Large crowds of people chanting “I can’t breathe” and “No justice, no peace” have gathered outside Belfast City Hall to protest over the death of George Floyd in the US.

The 46-year-old black man died in police custody in Minneapolis last month.

Graffiti in Belfast pays tribute to George Floyd. Credit: PA

Video footage showed him face down on the ground with his arms behind his back and a white officer’s knee on his neck for almost nine minutes.

Mr Floyd repeatedly pleaded with police, saying: “Please, please, please, I can’t breathe. Please, man.”

A protestor wears a mask at a rally in Belfast. Credit: Pacemaker

The officer, 44-year-old Derek Chauvin, has been charged with third-degree murder and second-degree manslaughter.

He and three others have been fired, but many want Chauvin to face more serious charges and for more action to be taken against the other officers involved.

Protestors bearing placards outside Belfast City Hall. Credit: Pacemaker

Demonstrations in the US have at times descended into chaos, turning to violence and rioting, with cities burning while curfews had to be imposed.

At one point, President Donald Trump was rushed to a White House bunker by Secret Service agents as hundreds of protestors gathered outside.

A vigil was held at Writers’ Square in Belfast on Sunday night, while a small protest was held on Monday at City Hall.

However, Wednesday’s event saw much larger crowds gather as the movement for change gathers steam around the globe.

Protestors in Belfast back the Black Lives Matter movement. Credit: Pacemaker

Thousands of people packed Donegall Place as various speakers sang and chanted for more than an hour.

It comes a day after people around the world blacked out their social media accounts to show solidarity with the black community and provide space to amplify their voices.

Protestors in Belfast city centre. Credit: Pacemaker

A new mural is also underway at the International Wall of Murals on Belfast’s Falls Road.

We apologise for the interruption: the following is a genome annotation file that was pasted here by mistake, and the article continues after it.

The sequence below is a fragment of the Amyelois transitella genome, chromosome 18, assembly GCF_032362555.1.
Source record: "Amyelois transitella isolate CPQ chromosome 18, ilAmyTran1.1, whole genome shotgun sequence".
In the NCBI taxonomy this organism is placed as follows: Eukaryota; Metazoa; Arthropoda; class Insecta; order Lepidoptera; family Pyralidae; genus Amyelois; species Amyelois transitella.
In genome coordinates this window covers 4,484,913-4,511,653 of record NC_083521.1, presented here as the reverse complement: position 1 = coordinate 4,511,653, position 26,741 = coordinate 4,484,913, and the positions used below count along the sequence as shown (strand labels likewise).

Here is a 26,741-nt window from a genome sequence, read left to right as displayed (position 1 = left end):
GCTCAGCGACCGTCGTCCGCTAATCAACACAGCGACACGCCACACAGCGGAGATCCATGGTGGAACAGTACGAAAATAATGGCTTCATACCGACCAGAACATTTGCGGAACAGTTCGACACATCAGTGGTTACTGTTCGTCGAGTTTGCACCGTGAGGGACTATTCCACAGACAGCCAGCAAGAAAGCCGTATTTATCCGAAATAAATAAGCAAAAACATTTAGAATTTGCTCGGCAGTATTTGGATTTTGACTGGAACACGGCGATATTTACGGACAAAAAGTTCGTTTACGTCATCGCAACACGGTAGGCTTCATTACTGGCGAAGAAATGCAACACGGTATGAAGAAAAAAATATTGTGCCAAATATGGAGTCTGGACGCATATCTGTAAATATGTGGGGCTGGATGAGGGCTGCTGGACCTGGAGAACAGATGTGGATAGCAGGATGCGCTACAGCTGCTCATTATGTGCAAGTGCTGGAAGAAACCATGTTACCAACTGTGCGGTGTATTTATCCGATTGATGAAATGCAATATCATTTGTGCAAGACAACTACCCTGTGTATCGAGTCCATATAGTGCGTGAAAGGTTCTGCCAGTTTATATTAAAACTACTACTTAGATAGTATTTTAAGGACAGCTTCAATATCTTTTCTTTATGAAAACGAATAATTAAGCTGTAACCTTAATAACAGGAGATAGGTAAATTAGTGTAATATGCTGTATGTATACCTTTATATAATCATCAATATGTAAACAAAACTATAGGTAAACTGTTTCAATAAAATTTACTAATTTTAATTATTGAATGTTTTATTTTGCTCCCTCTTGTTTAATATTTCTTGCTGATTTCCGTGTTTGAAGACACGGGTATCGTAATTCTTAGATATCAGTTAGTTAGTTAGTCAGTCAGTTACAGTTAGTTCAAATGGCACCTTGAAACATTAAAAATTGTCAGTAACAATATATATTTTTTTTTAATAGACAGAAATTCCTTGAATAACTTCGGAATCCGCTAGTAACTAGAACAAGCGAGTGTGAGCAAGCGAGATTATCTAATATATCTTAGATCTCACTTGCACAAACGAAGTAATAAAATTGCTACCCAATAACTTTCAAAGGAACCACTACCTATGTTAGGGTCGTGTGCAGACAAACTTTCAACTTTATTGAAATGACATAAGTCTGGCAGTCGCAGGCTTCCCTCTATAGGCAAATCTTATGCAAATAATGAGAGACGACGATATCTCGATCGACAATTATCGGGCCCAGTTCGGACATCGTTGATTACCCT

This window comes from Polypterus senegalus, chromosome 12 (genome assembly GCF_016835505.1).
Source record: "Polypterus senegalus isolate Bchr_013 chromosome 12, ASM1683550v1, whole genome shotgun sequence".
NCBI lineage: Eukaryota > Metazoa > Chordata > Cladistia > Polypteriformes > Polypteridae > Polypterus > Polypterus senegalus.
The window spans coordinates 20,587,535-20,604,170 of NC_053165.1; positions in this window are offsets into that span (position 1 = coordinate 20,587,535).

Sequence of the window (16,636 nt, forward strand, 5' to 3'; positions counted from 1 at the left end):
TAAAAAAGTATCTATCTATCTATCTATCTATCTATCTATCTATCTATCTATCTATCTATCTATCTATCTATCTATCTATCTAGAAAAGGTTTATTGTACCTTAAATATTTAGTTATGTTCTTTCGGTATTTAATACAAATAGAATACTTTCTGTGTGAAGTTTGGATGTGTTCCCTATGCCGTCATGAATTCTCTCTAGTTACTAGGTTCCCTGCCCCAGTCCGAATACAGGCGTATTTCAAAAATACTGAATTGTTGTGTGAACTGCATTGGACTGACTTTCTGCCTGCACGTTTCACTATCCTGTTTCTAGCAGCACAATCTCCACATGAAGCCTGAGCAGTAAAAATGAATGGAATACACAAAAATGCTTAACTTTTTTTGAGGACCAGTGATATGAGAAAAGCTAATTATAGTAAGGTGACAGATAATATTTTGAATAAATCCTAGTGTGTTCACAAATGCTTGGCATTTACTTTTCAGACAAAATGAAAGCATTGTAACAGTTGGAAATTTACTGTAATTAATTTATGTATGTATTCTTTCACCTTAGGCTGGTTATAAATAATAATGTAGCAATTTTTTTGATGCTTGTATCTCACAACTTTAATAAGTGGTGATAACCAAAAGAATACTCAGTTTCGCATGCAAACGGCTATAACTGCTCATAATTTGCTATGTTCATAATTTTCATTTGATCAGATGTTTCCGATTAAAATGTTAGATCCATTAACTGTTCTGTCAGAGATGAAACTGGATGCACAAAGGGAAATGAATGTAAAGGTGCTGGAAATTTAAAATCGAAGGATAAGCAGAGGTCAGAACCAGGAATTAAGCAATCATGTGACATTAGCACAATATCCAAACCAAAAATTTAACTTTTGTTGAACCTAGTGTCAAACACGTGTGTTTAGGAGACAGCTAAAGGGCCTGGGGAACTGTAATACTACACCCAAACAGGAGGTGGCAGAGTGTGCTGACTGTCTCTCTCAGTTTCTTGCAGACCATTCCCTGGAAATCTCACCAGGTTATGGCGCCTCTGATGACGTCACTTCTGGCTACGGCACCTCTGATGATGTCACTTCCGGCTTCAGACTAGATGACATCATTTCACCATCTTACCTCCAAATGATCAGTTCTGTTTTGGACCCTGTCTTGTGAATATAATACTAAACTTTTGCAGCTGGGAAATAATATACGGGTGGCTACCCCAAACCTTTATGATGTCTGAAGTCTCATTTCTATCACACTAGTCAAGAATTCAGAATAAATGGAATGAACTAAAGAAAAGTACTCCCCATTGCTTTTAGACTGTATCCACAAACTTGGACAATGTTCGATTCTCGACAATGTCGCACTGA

It highlights the death of George Floyd and supporting the Black Lives Matter campaign.

Belfast's International Wall of Murals remembers George Floyd. Credit: Fáilte Feirste Thiar/Féile an Phobail

In Londonderry, a book of condolence has been opened for George Floyd – online to provide a safe way for people to express their condolences.

Mayor of Derry City and Strabane Brian Tierney said he believed it was “important we all take a stand and show out solidarity”.

He added: “By signing the online book of condolence, we can collectively register a peaceful and united protest against all forms of racism and make our voice heard in a safe way and join in the calls for justice for George Floyd.”

Meanwhile, the mother of George Floyd’s six-year-old daughter Gianna has told a press conference she wants justice for his death.

Speaking about the officers involved, Roxie Washington said: “At the end of the day, they get to go home and be with their families.”

She added that Gianna’s father “will never see her grow up, graduate, he will never walk her down the aisle - if there's a problem she's having and she needs her dad, she does not have that anymore.

“I’m here for my baby and I’m here for George. I want justice for him because he was good. No matter what anybody thinks, he was good.”